Experiencing pain during sex happens to many women at some point in their lives. Known as dyspareunia, causes may be physical or emotional and may happen at any point during your life, but the changes of menopause or other hormonal events may be the most frequent contributor. The women’s care professionals at Suburban OB/GYN in St. Louis, Missouri, can help you overcome the symptoms of dyspareunia so you can enjoy sex once again. Call or click to make your appointment today.
A general term describing pain during intercourse, dyspareunia is not a single condition. Pain arising from physical reasons may include pain during entry or deeper pain that may be associated with deep penetration or certain positions.
Dyspareunia may result from emotional conditions such as stress, mood disorders, or in reaction to trauma. As with erectile dysfunction in men, sometimes the physical and mental aspects of dyspareunia may mix, causing a self-sustaining condition that’s difficult to treat.
Generally, though, hormone changes affect vaginal conditions. Menopause, for example, greatly reduces the amount of estrogen your body produces, and this hormone is key to the systems of sexual function. In particular, you may notice that your body no longer produces adequate lubrication during arousal, or that arousal itself takes on a different pattern. This alone can lead to less pleasurable and even painful intercourse.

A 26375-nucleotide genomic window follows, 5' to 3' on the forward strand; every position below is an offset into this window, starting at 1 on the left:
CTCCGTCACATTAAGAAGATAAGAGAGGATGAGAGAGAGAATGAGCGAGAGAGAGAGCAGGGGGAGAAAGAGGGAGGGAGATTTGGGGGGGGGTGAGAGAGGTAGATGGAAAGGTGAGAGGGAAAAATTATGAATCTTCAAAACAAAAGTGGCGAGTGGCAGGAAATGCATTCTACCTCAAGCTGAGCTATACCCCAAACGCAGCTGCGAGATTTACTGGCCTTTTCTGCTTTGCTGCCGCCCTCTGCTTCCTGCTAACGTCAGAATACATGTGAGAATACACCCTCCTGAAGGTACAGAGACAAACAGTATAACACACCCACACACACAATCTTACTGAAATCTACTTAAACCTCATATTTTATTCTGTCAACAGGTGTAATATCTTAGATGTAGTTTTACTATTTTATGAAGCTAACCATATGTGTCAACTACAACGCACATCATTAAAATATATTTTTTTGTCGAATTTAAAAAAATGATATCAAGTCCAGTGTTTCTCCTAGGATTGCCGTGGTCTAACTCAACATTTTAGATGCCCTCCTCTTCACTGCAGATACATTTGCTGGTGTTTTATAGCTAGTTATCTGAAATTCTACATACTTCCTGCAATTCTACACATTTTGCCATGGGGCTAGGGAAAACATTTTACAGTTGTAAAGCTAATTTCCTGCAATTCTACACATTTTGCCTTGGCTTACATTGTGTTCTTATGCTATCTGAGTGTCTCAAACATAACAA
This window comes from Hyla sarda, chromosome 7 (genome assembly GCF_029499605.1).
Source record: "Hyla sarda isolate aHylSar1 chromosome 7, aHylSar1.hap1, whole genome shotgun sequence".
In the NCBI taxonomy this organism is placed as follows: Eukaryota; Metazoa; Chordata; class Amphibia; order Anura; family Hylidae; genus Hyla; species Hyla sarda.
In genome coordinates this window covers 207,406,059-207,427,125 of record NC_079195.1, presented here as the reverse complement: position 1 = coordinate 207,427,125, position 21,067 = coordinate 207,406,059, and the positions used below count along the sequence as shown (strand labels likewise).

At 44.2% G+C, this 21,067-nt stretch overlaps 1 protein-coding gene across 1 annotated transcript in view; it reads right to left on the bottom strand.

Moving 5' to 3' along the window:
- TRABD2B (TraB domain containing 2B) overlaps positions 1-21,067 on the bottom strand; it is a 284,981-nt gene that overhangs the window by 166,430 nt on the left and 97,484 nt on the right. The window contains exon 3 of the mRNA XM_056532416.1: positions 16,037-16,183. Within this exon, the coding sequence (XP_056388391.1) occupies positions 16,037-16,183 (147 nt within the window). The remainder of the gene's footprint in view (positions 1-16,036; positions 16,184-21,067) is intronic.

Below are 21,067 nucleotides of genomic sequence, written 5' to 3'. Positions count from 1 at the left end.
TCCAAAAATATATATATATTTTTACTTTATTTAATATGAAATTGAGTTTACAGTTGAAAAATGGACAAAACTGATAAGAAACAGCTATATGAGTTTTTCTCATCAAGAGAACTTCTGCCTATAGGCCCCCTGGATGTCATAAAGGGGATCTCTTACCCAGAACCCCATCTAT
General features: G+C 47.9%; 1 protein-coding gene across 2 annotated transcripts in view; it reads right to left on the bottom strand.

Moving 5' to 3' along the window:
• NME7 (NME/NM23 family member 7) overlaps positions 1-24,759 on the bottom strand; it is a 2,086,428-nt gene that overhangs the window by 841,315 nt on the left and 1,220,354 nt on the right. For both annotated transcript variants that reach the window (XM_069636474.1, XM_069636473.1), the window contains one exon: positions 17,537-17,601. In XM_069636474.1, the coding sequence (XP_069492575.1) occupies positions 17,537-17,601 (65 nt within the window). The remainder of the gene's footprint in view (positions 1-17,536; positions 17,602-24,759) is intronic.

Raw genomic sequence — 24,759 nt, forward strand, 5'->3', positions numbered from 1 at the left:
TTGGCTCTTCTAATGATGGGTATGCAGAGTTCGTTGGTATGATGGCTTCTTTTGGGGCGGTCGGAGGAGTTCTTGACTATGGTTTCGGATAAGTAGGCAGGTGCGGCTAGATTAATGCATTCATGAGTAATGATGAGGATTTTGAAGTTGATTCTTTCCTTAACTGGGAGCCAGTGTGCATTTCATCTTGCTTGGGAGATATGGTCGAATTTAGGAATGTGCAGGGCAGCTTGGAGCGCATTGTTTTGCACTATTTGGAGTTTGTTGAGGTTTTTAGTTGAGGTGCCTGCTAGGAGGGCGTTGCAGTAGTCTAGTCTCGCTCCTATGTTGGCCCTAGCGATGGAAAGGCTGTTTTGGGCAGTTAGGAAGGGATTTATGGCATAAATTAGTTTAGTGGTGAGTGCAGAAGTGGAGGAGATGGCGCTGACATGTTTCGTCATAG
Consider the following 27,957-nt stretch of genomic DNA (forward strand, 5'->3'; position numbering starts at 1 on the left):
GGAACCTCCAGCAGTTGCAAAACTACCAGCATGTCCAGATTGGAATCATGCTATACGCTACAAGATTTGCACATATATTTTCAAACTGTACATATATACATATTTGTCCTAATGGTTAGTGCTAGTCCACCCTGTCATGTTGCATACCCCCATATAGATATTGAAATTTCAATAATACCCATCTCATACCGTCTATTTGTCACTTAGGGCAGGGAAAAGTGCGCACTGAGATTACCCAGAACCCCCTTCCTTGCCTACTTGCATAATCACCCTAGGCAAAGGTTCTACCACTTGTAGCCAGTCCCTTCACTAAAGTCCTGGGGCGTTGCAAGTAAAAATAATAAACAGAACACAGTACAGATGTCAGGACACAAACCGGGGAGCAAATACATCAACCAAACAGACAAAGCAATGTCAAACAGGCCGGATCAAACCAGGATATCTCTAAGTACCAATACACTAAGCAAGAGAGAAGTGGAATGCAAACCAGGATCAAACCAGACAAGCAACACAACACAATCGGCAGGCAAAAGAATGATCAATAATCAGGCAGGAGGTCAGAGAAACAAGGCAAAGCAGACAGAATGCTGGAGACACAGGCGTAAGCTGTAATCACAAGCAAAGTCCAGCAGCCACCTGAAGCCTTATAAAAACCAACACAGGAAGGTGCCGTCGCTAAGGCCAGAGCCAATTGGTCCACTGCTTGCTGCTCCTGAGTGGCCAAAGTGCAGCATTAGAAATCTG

If you’ve previously had no problems with pain during intercourse and you start to experience discomfort, you’re experiencing the onset of dyspareunia. Your symptoms may include:
Any of these symptoms may occur, alone or together. New symptoms that persist are a sign it’s time to make an appointment with Suburban OB/GYN.
Treatment depends on your diagnosis.. For example, if you’re suffering from endometriosis, it may cause pain during intercourse that disappears once the endometriosis is treated. Similarly, emotional factors may require counseling before you can relax sufficiently to ease pain during sex.
If you’re approaching or in menopause, topical hormone treatments or hormone replacement therapy may restore more normal vaginal response, including adequate lubrication. Suburban OB/GYN offer both bioidentical and non-bioidentical hormone options.
Vaginal moisturizers may be enough for some cases, and a medication called ospemifene has received Food and Drug Administration approval for the nonhormonal treatment of dyspareunia.